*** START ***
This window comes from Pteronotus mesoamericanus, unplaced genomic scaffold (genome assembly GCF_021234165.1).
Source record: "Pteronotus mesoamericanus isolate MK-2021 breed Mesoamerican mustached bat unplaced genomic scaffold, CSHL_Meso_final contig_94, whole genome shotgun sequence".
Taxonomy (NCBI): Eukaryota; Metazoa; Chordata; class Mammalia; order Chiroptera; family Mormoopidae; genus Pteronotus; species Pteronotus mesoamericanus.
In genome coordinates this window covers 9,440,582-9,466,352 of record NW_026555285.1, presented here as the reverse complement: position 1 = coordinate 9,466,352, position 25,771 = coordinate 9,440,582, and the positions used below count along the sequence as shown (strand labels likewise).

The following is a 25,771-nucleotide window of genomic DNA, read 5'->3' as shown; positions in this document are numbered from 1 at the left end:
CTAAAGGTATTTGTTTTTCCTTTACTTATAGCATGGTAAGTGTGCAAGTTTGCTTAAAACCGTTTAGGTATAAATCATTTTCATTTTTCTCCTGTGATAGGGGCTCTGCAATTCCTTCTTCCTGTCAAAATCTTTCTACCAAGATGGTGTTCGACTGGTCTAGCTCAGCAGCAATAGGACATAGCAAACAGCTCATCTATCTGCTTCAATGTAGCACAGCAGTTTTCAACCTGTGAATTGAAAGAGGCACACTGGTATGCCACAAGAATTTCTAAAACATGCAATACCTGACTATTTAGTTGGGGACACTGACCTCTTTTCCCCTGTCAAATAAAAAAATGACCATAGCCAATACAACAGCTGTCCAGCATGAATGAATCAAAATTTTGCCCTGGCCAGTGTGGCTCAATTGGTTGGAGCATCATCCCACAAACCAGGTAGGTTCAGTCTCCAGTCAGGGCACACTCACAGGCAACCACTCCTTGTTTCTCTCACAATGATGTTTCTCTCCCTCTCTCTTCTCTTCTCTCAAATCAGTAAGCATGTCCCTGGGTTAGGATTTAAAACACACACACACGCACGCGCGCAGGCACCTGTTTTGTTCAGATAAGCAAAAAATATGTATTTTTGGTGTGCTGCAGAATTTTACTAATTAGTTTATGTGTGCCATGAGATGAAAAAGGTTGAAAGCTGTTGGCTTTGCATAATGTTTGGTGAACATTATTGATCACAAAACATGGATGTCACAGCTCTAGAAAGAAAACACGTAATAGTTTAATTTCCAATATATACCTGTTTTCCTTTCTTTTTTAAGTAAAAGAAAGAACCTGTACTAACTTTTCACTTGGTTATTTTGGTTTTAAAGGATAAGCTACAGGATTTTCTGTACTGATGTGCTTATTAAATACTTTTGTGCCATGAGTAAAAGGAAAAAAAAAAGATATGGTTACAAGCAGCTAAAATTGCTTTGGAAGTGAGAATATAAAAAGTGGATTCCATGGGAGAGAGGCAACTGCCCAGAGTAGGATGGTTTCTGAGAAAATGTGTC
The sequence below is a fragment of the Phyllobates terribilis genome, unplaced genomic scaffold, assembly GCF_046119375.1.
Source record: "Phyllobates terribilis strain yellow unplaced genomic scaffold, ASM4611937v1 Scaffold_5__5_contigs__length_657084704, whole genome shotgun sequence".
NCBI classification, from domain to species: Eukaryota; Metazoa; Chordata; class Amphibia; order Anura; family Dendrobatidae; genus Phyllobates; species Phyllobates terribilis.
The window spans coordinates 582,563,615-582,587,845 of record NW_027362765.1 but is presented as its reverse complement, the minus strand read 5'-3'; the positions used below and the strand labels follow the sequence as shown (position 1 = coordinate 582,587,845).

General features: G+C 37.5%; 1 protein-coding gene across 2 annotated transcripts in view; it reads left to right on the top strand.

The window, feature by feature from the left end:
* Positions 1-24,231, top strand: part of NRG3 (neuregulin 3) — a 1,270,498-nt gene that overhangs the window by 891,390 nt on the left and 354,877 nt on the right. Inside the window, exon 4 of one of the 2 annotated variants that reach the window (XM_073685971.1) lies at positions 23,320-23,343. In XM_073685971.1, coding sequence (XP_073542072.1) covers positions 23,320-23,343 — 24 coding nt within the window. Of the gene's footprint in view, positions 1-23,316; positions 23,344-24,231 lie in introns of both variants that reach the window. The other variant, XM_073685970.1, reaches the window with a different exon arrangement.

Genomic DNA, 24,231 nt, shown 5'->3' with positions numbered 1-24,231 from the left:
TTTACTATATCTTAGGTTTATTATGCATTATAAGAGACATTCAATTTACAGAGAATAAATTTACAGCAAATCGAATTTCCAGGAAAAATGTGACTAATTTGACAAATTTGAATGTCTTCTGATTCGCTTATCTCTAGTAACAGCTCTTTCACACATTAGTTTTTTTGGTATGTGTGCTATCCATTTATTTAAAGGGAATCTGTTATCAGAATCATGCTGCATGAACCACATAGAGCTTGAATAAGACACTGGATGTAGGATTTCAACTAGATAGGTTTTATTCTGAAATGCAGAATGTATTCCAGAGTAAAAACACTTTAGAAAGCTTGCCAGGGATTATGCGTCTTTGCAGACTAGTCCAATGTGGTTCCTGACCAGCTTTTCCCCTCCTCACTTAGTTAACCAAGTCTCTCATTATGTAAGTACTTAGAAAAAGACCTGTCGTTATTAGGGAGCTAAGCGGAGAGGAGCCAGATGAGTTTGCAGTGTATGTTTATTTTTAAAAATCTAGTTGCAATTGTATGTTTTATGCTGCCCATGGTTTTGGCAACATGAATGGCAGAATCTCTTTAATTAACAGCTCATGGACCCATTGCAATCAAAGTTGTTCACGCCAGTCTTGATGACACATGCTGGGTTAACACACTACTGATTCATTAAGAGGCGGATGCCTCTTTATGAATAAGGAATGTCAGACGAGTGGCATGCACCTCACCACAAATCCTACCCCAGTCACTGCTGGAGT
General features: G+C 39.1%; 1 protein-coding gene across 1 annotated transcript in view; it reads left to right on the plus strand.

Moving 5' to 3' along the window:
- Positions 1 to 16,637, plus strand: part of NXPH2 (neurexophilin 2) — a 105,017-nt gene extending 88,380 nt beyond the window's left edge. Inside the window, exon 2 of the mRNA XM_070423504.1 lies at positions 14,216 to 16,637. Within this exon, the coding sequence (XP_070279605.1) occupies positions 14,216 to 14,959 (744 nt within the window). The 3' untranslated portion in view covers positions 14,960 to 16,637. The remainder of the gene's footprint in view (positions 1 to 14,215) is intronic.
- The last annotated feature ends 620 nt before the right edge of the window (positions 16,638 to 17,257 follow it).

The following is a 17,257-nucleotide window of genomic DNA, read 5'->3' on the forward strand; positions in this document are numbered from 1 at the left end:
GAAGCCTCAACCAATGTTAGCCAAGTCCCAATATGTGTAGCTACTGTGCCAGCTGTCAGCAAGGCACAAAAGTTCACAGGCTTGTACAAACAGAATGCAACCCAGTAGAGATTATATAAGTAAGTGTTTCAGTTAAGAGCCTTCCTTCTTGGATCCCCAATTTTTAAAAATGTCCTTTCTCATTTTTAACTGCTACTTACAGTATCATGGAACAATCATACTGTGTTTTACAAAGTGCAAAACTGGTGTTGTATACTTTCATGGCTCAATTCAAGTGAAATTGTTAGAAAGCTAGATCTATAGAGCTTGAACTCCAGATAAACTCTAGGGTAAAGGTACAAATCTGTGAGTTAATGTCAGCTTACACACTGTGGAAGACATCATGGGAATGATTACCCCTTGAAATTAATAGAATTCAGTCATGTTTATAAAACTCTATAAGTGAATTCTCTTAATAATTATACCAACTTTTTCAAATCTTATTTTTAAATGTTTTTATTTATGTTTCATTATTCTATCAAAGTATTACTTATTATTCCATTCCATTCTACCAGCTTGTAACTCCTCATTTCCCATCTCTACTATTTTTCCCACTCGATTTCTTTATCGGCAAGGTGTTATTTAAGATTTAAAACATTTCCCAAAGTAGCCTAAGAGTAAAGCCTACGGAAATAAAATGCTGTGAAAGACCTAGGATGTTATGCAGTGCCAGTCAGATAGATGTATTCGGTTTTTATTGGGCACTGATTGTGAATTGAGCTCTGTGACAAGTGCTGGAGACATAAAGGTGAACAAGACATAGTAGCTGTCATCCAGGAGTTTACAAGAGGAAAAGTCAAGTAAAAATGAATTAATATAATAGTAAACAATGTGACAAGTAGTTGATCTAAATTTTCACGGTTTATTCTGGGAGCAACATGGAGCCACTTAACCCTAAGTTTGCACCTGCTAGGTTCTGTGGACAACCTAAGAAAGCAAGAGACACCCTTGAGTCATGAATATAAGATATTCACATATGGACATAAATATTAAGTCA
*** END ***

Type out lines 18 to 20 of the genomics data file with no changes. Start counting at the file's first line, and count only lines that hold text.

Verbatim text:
- Positions 1 to 16,637, plus strand: part of NXPH2 (neurexophilin 2) — a 105,017-nt gene extending 88,380 nt beyond the window's left edge. Inside the window, exon 2 of the mRNA XM_070423504.1 lies at positions 14,216 to 16,637. Within this exon, the coding sequence (XP_070279605.1) occupies positions 14,216 to 14,959 (744 nt within the window). The 3' untranslated portion in view covers positions 14,960 to 16,637. The remainder of the gene's footprint in view (positions 1 to 14,215) is intronic.
- The last annotated feature ends 620 nt before the right edge of the window (positions 16,638 to 17,257 follow it).

The following is a 17,257-nucleotide window of genomic DNA, read 5'->3' on the forward strand; positions in this document are numbered from 1 at the left end: